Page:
Canada probably will miss far its objectives established in the Kyoto Protocol, acknowledged Thursday for the first time, the Ministry of Natural Resources.
The ministry confirmed the statements of the Deputy Minister George Anderson saying it would be surprising that Canada can reach even two-thirds of its commitments. Anderson had his doubts formula at a conference in Australia, there are nearly three months. His words had never been reports in the press in Canada, but they were taken by a specialized magazine in Washington on Energy Daily. "Like many other countries, Canada is confronted with a very big challenge and what the deputy minister are Coherent with the current situation", declared Thursday the spokesman of the Ministry of Natural Resources, Ghyslain Charron.
Mr. Charron said the government intended to "continue to work with the international community, industry, all levels of government, communities and all Canadians to reduce the greenhouse gas emissions (GHG)." According to Matthew Bramley of the Pembina Institute, an environmental laboratory of thought, it is clear that the government's strategy based on voluntary measures do not work.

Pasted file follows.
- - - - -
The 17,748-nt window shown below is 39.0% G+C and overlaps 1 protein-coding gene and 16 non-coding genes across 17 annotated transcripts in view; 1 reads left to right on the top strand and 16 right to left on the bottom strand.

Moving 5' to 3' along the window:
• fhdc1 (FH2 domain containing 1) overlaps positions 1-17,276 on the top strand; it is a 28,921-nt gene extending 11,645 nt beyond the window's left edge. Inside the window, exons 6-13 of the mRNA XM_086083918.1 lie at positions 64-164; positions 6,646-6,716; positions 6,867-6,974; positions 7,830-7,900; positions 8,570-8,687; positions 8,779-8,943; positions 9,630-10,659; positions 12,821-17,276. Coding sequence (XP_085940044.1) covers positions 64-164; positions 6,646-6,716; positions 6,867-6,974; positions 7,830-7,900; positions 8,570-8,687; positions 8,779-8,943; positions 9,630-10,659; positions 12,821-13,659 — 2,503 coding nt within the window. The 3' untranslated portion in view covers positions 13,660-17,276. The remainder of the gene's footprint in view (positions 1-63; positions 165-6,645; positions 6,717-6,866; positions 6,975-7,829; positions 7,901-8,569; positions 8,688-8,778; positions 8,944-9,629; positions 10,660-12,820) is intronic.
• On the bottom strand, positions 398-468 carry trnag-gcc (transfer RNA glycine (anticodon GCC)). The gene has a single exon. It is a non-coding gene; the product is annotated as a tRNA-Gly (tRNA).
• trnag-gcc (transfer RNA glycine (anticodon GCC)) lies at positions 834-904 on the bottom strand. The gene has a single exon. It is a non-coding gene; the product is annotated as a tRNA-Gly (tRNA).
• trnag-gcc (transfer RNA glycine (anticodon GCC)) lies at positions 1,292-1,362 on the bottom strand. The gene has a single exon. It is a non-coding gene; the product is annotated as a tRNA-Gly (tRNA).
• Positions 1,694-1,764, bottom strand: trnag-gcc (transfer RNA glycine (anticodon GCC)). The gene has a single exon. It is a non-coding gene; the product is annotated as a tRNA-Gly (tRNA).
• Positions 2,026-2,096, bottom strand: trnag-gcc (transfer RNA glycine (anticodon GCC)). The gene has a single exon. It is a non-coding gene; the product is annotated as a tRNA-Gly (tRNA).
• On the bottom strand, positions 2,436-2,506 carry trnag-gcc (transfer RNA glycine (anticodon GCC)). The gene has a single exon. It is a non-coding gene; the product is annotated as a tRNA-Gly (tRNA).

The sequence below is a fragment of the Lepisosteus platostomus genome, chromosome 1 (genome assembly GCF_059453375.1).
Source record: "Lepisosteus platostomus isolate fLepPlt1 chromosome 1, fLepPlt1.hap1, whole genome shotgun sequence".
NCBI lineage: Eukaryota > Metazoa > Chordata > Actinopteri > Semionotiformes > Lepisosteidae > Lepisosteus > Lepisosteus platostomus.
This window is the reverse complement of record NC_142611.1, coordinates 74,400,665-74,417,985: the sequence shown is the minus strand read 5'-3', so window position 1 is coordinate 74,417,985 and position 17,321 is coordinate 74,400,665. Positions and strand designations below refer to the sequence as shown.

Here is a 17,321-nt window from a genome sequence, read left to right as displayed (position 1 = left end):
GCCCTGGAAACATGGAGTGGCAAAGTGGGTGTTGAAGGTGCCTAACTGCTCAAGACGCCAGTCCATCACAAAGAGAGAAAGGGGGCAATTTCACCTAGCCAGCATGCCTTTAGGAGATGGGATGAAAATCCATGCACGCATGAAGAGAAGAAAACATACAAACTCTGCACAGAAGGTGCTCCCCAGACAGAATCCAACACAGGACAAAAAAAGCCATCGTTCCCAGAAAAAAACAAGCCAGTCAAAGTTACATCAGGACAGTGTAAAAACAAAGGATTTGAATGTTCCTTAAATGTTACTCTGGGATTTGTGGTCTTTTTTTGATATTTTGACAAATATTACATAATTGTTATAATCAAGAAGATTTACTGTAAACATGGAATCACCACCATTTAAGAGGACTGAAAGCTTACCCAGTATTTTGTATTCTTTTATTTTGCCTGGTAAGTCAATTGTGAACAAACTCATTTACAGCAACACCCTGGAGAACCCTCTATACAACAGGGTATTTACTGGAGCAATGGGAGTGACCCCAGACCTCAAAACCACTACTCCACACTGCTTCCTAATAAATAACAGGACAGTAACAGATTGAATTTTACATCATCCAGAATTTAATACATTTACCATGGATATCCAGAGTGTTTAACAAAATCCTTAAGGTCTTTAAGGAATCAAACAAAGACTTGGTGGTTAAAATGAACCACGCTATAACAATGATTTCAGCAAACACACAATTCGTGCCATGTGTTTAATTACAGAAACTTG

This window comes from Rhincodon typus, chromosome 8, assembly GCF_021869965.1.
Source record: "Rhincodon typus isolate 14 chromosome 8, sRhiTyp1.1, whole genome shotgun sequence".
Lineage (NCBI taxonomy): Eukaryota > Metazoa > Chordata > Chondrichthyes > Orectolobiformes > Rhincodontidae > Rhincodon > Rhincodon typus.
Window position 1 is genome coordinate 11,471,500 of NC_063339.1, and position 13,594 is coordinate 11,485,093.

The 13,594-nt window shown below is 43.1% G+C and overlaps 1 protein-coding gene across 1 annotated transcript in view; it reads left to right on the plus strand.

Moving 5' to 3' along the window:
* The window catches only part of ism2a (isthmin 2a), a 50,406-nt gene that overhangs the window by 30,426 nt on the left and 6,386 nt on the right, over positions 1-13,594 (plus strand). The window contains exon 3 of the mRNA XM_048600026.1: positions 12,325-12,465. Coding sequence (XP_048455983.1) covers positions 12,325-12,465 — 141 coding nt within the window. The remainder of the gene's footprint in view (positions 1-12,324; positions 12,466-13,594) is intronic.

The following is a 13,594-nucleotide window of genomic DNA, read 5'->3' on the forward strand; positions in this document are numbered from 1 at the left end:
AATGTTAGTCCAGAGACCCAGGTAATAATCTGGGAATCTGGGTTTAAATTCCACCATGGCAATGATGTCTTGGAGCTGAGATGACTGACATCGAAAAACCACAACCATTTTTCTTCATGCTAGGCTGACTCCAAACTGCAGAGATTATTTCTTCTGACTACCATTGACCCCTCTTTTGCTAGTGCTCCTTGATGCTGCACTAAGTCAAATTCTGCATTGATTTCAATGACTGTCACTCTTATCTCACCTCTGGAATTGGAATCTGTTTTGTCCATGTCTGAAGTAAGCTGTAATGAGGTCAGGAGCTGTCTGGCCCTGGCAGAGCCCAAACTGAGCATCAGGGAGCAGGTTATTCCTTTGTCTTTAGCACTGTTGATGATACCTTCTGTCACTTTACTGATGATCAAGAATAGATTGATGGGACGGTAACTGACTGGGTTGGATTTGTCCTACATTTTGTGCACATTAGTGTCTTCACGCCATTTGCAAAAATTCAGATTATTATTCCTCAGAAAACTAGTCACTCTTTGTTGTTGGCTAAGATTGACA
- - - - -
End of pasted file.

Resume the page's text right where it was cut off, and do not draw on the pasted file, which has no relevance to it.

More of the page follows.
The delegates of 180 countries that were reunited in 1997 in Kyoto in Japan were agreed to a reduction of six gas 5,2 greenhouse percent between 2008 and 2012, from the levels of 1990. Canada was personally committed to a reduction of 6 percent. But in fact, the emission of these gases have increased by 20 percent in Canada since 1990.
Despite everything, Mr. Bramley is congratulated declarations of Mr. Anderson, and even found "refreshing" to hear an honest admission that "Canada is not doing enough to reach its objectives on Kyoto."
According to him, if the government is struggling to meet its objectives, it is because he is afraid to pay a political price for the adoption of binding legislation.
Sources: Canadian Press, 02 / 12 / 2004
Editor: Marianne Lancelot, OTTAWA, firstname.lastname@example.org